San Diego’s Balboa Park is just an absolutely amazing attraction. Honestly, even if you had a month dedicated to exploring every nook and cranny of this world of wonder, it still wouldn’t be enough. Home to 16 museums, 17 recognized gardens, a host of theaters and other attractions, and of course 1 world famous zoo, Balboa Park stands tall as something that any other city in the world would proudly to lay claim to.
Spanning a massive 1,200 acres of land, the rectangular-shaped Balboa Park was established in 1868 (then sized at 1,400 acres and known as “City Park”), marking San Diego as having been the second city in the United States to dedicate such a large park for public use (following New York City’s 1858 establishment of Central Park).
Originally a scrub-filled mesa, Balboa Park sat for 20 years without any formal landscaping or development taking place – it was only once botanist, horticulturalist and landscape architect Kate Sessions became involved that the park’s real beautification started.
This was accelerated in 1903 and once a city tax was levied in 1905, water systems, paths, and roads started to make their appearance, and in 1910 (with the prestigious 1915 Panama-California Exposition looming large for surprise host city San Diego) City Park was renamed to the more memorable Balboa Park – chosen in honour of Spanish-born Vasco Nunez de Balboa, the first European to cross Central America and see the Pacific Ocean.
The 1915-16 exposition itself (which commemorated the opening of the Panama Canal), as well as the later 1935-36 California Pacific International Exposition, provided a major impetus for the creation of the Park as it appears today. Many of the cultural institutions as well as stunning Spanish-Renaissance style architecture were introduced as part of these expos.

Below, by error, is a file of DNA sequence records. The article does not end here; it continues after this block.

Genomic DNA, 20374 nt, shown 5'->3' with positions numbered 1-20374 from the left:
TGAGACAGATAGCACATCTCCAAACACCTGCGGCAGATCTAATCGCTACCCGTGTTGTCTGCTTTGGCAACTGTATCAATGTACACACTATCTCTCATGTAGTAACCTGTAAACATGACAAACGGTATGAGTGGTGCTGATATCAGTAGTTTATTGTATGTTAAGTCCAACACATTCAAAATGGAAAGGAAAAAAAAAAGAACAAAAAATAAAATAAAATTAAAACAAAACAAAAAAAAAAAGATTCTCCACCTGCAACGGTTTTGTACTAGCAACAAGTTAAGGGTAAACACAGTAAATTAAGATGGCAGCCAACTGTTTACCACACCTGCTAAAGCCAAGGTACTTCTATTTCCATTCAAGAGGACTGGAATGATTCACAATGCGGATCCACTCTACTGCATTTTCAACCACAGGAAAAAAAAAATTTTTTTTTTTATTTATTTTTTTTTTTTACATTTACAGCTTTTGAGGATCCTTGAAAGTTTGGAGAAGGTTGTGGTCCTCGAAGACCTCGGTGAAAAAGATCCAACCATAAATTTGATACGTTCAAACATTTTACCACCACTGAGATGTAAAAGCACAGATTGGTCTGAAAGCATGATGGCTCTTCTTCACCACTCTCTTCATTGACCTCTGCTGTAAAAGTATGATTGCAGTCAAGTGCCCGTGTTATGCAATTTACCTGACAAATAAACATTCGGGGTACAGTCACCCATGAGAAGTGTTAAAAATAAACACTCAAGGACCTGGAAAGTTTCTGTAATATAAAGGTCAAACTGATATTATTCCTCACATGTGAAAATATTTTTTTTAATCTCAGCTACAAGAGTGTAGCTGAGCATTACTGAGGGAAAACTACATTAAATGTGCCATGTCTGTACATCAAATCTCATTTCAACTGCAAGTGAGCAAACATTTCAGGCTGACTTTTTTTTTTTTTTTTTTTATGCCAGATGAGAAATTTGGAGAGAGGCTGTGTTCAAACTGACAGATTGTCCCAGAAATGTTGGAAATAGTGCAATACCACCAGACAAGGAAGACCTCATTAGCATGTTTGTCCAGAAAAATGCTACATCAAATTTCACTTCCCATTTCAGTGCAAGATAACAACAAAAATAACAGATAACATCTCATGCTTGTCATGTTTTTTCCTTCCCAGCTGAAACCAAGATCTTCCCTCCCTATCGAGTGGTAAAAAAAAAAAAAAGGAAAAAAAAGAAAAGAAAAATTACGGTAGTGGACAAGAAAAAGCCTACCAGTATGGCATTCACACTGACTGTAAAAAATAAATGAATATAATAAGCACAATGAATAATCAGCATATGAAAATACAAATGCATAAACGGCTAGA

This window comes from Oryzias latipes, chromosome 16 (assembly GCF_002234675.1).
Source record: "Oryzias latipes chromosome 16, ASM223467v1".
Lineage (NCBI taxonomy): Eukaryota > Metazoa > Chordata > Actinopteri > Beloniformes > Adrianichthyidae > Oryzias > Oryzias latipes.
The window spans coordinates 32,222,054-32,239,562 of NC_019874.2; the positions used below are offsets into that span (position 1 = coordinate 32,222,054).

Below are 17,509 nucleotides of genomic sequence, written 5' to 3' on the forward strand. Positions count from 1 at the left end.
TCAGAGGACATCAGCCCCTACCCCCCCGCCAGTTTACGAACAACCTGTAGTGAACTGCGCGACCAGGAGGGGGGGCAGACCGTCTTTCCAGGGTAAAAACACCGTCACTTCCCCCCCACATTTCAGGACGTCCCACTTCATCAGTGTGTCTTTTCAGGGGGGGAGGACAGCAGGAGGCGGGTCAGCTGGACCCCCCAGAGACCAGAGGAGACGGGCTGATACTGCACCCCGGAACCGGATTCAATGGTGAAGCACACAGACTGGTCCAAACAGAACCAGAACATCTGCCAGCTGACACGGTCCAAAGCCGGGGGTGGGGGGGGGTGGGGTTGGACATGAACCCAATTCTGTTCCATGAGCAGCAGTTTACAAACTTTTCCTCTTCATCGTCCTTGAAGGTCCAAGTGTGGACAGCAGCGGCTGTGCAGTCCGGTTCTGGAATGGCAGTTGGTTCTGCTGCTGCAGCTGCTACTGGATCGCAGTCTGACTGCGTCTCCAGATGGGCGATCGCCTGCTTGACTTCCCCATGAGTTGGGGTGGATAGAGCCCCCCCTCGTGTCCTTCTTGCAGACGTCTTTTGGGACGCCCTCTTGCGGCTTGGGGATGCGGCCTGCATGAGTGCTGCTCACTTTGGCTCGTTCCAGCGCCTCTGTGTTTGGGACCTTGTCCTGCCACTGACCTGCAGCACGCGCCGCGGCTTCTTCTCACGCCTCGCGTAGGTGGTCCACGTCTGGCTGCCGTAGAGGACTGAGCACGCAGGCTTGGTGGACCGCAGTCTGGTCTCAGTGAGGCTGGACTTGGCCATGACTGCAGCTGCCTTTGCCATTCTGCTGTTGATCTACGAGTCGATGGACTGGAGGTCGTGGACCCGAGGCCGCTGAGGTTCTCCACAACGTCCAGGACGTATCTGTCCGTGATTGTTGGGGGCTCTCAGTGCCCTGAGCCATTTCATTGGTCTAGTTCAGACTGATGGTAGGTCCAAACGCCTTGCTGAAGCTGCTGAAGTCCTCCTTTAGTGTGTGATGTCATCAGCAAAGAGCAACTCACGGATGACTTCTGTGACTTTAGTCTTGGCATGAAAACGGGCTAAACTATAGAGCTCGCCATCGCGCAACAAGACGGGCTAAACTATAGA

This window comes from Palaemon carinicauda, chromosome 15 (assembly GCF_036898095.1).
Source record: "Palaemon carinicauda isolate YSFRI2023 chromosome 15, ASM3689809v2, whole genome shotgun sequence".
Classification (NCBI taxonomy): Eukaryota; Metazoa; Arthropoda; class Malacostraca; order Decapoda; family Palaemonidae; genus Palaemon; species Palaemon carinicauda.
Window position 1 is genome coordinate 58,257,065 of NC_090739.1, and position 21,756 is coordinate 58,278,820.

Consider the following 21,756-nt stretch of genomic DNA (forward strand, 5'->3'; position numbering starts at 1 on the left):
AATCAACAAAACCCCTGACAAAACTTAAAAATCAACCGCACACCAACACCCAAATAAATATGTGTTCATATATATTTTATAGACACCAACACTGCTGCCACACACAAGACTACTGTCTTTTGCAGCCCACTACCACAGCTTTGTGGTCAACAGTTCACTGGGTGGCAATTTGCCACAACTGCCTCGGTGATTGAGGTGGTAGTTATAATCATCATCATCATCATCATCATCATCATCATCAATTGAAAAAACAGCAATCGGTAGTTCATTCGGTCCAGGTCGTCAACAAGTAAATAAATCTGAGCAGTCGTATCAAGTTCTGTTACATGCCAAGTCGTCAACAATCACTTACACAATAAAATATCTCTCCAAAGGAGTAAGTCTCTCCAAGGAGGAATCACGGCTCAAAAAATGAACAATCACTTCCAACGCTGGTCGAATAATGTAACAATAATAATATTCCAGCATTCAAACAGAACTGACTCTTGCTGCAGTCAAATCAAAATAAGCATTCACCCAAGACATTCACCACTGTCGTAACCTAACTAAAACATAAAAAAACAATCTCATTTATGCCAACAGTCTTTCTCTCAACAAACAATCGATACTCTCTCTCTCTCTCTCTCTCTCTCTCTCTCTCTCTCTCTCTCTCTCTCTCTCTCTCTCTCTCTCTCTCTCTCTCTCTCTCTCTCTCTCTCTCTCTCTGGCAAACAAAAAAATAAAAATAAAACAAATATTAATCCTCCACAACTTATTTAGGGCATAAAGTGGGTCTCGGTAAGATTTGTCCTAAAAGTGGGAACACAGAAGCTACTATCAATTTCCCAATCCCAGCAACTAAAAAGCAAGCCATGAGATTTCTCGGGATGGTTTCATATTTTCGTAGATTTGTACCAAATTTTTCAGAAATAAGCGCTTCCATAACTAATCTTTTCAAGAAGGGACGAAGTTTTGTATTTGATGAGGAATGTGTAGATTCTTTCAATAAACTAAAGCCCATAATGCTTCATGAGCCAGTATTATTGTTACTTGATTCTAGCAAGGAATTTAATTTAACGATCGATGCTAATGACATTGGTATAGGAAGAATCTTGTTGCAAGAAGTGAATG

In terms of museums, Balboa Park simply can’t be beat, housing the likes of the Mingei International Museum, Museum of Photographic Arts, San Diego Air & Space Museum, San Diego Art Institute, San Diego Museum of Art, San Diego Museum of Man, San Diego Natural History Museum, Timken Museum of Art, and keeping with San Diego’s strong ties to the U.S. Navy, the Veterans Museum and Memorial Center.
Then there is an as ridiculously long list of named gardens also to be found in Balboa Park, like the Alcazar Garden, Australian Garden, Botanical Building, Casa del Rey Moro Garden, Florida Canyon Native Plant Preserve, Marston House Garden, Lily Pond, Palm Canyon, Trees for Health Garden, Veterans Memorial Garden, Zoro Garden, and the Japanese Friendship Garden.
As if that is already not enough natural beauty, history and culture to take in, Balboa Park further ups the ante with attractions like the vintage Balboa Park Carousel, Balboa Park Miniature Railroad, Balboa Stadium, Casa del Prado (home of San Diego Youth Symphony), House of Pacific Relations International Cottages, Marie Hitchcock Puppet Theater, Old Globe Theatre, San Diego Junior Theatre, San Diego Mineral and Gem Society, Spanish Village Art Center, Spreckels Organ Pavilion, Starlight Bowl, and the WorldBeat Cultural Center.
Then there is of course the world famous San Diego Zoo. (Which I naturally spent WAY too much time wandering about in!)
Johann and I started and ended our tour of San Diego aboard the excellent Old Town Trolley Tours bus in Balboa Park, but due entirely to time constraints, I sadly only got the smallest of tastes of this remarkable wonderland. Also, my phone was busy charging, meaning that instead of the usual gigantic image gallery that I should be posting here, this is all I have in my photos folder:
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As I mentioned at the start of the post – you probably need at least a month to do this amazing creation justice in terms of exploring all of the cultural and historic riches on offer, and that said, honestly, it really isn’t that hard to understand just why Balboa Park is by far San Diego’s largest tourist attraction.